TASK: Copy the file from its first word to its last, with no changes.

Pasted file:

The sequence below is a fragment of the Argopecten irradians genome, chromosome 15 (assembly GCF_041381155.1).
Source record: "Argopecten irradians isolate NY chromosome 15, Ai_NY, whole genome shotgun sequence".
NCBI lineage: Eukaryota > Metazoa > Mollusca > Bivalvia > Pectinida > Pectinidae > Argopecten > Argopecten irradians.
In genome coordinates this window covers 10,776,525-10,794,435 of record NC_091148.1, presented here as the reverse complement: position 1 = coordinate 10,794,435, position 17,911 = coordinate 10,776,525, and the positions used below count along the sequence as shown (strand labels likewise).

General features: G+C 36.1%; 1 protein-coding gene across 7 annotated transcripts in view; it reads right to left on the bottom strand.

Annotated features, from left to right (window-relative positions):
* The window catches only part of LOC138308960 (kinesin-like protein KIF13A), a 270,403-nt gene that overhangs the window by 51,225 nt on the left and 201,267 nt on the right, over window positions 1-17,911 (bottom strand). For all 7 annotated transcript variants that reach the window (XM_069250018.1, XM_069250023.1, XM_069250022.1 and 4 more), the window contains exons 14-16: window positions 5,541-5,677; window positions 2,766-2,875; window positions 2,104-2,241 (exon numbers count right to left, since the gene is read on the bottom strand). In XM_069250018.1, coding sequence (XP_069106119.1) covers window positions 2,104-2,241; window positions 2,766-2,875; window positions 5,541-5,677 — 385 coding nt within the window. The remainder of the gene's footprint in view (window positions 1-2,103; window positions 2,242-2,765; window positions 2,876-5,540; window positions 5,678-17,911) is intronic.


The sequence below is a fragment of the Argopecten irradians genome, chromosome 15 (assembly GCF_041381155.1).
Source record: "Argopecten irradians isolate NY chromosome 15, Ai_NY, whole genome shotgun sequence".
NCBI lineage: Eukaryota > Metazoa > Mollusca > Bivalvia > Pectinida > Pectinidae > Argopecten > Argopecten irradians.
In genome coordinates this window covers 10,776,525-10,794,435 of record NC_091148.1, presented here as the reverse complement: position 1 = coordinate 10,794,435, position 17,911 = coordinate 10,776,525, and the positions used below count along the sequence as shown (strand labels likewise).

General features: G+C 36.1%; 1 protein-coding gene across 7 annotated transcripts in view; it reads right to left on the bottom strand.

Annotated features, from left to right (window-relative positions):
* The window catches only part of LOC138308960 (kinesin-like protein KIF13A), a 270,403-nt gene that overhangs the window by 51,225 nt on the left and 201,267 nt on the right, over window positions 1-17,911 (bottom strand). For all 7 annotated transcript variants that reach the window (XM_069250018.1, XM_069250023.1, XM_069250022.1 and 4 more), the window contains exons 14-16: window positions 5,541-5,677; window positions 2,766-2,875; window positions 2,104-2,241 (exon numbers count right to left, since the gene is read on the bottom strand). In XM_069250018.1, coding sequence (XP_069106119.1) covers window positions 2,104-2,241; window positions 2,766-2,875; window positions 5,541-5,677 — 385 coding nt within the window. The remainder of the gene's footprint in view (window positions 1-2,103; window positions 2,242-2,765; window positions 2,876-5,540; window positions 5,678-17,911) is intronic.